Keynoting the 30th Prepared Foods’ New Products Conference, held at the Ritz-Carlton in Palm Beach, Fla., Richard Lenny, operating partner with Friedman, Fleischer & Lowe LLC, and former chairman, president and CEO of The Hershey Company, explored “Playing to Win: Turning Insights into Actions.” Comparing the Dow Jones-listed companies in 1990 vs. those on the list today, he noted half of that list remains the same, and today’s Dow-listed companies are primarily consumer-oriented.
These companies have learned and adapted to deliver superior value proposition to multiple stakeholders—all while adhering to factors critical to new product platforms: relevant branding; delivering true innovation across multiple need states and benefits; a broad geographic reach; products that are extendable over time; an insulated competition set, as opposed to a broad competitive environment; and a meaningfulness to their consumers.
Lenny explained a company’s power can grow by enhancing its relevance, extending its reach—thereby enabling growth. As far as enhancing relevance, he noted, “Consumers are more prone to respond to something positive, rather than the lack of something negative,” a notion additional speakers would echo throughout the conference.
Food retailers are a key example of companies extending their reach, as they increasingly view private label as more than an acceptable price alternative. They, in fact, are using private label to create banner/store loyalty, via better-quality, broader offerings and brand-building via promotions.
Private label’s laurels likewise were at the core of a portion of Lynn Dornblaser and David Jago’s presentation, “10 Trends to Keep in Mind When Developing New Products.” The directors of Innovation & Insight at Mintel International explained that U.S. private label products are ramping up innovation. While these may be at a good price point, they are not necessarily the lowest. However, they have other benefits. Looking ahead, the pair cautioned that private label will not simply go away once the recession and economic troubles pass; in fact, private label products actually may afford retailers a unique approach to capitalize on the “local” trend. National brands could well take inspiration from private label offerings, in particular in the tiered approach of good, better and best options at varying price points.
“Economy” is about more than simply price, Dornblaser and Jago cautioned. It is less about the value package and more about resizing at less than $1 per package. This could even extend into formulations with fewer ingredients.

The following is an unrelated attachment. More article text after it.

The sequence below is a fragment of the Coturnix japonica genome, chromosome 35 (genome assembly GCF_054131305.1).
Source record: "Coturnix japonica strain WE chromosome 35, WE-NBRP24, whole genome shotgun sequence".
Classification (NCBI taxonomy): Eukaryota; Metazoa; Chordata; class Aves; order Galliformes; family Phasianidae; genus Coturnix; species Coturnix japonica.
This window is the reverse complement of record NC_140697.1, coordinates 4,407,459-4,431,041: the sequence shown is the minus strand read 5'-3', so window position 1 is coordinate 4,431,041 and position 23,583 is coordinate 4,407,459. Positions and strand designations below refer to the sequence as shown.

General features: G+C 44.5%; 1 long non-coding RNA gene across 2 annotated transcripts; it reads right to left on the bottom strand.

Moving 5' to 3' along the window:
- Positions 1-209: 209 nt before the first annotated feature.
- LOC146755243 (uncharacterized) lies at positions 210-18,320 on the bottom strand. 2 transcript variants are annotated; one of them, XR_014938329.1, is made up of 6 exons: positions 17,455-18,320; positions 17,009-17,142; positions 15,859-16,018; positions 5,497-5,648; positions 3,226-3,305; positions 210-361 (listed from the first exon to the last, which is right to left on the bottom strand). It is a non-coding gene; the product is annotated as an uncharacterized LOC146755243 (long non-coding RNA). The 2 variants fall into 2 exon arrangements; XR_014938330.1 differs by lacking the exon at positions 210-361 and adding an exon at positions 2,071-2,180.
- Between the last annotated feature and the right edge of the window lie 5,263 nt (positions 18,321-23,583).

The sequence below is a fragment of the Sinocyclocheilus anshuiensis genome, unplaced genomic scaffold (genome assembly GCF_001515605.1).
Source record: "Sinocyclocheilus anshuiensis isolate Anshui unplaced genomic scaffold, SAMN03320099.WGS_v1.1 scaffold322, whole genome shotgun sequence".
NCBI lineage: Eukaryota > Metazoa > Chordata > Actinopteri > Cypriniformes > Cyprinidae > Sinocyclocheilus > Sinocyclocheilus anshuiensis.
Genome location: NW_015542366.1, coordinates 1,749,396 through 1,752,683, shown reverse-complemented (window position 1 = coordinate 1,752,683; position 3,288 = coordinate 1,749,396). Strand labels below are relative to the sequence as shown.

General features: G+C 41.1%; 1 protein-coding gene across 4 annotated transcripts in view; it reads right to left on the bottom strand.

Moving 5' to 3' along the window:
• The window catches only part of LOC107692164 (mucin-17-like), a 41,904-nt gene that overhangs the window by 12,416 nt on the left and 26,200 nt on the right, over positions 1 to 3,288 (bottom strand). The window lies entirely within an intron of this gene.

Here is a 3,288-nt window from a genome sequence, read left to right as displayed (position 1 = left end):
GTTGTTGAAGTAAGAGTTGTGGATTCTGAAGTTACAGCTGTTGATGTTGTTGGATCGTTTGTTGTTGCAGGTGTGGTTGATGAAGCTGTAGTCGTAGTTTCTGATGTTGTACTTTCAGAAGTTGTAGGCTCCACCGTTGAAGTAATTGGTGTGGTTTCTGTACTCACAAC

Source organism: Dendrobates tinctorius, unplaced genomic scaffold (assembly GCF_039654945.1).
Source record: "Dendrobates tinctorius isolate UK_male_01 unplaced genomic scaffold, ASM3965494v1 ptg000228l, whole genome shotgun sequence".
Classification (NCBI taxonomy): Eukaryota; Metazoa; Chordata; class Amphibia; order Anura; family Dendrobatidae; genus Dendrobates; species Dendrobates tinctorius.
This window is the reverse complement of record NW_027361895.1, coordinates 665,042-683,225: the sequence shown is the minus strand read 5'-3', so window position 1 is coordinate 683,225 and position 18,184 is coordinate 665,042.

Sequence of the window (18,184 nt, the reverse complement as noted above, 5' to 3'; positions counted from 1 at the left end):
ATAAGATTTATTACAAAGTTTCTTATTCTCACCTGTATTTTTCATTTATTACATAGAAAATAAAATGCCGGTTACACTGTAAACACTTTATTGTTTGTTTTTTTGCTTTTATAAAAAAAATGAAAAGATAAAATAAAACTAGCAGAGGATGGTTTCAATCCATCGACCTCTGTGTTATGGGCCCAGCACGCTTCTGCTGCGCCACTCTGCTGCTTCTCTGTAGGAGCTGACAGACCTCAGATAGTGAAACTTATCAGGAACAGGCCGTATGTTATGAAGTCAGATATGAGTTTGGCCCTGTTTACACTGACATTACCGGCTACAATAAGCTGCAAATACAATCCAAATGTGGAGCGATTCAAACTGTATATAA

Consumers, they realized, are contradictory and perhaps confused, particularly in the arena of health and nutrition. Fruit and vegetables may have to be smuggled into diets: 63% of Americans fail to eat two servings of vegetables a day; 64% fail to meet that target for fruit servings.
In addition, manufacturers would be well advised to focus more on managing hunger and weight management, as fiber claims have risen 30% from 2008-2011, while high-protein products have enjoyed a 50% rise over that time. They suggested companies look to fat and sugar reduction but emphasize the positive attributes of the resulting product. Consumers regard “natural” as “healthy,” so Dornblaser and Jago suggested companies omit the “fake.”
Clean labeling equals natural, which equates to pure and premium. “Green” is not just recycling, they noted; it is the whole supply chain, though it mainly is about the packaging. The message to consumers should be one of simplicity: Simplify the message, simplify the product. Consumers will try new, but only within limits, influenced by restaurants, friends and relatives. Look at foodservice, niche markets, even other countries as inspiration, they recommended.
Foodservice, put simply, has evolved from suppliers repackaging items in larger quantities. This was noted by Dr. Scott Edgett, CEO and co-founder of the Product Development Institute and Stage-Gate International, and Devon Gerchar, director of member value at International Foodservice Manufacturers Association. It now has emerged as an area to innovate and educate the consumer. But, to do so requires a team and a process. Vendors and restaurants must realize they are competing not just with each other, but also with the potential for consumers to prepare meals at home.
Taking a restaurant concept into the retail market obviously requires far more than simply adding the restaurant name to the label. As Kevin Higar, director of operator product development at Technomic, asked, “Any restaurant can go into retail, but should they?” He explained the three steps involved: First, identify the candidate; which menu items represent the restaurant? Which items or ingredient components best capture this? Can it be recreated in retail form, and will the consumer be able to replicate it in an acceptable prep time and with an appropriate value perception?
Second, the company has to target the consumer and, third, capture their attention. Higar cited four examples of varying degrees of success. Starbucks excelled on all fronts and captured consumers looking for quick, on-the-go, small, affordable indulgences. Marie Callender’s is a chain of fewer than 90 units but has emerged into a nationwide retail presence—based almost entirely on a realization and appreciation of comfort foods and quality needs.
Less successful restaurant-to-retail translations included Chuck E. Cheese snack meals: Busy parents are indeed looking for convenient meals and snacks for their children, but in this range, there was a message disconnect. Chuck E. Cheese is an experience and simply is not about the food product. The retail effort failed both in flavor and nutrition expectations.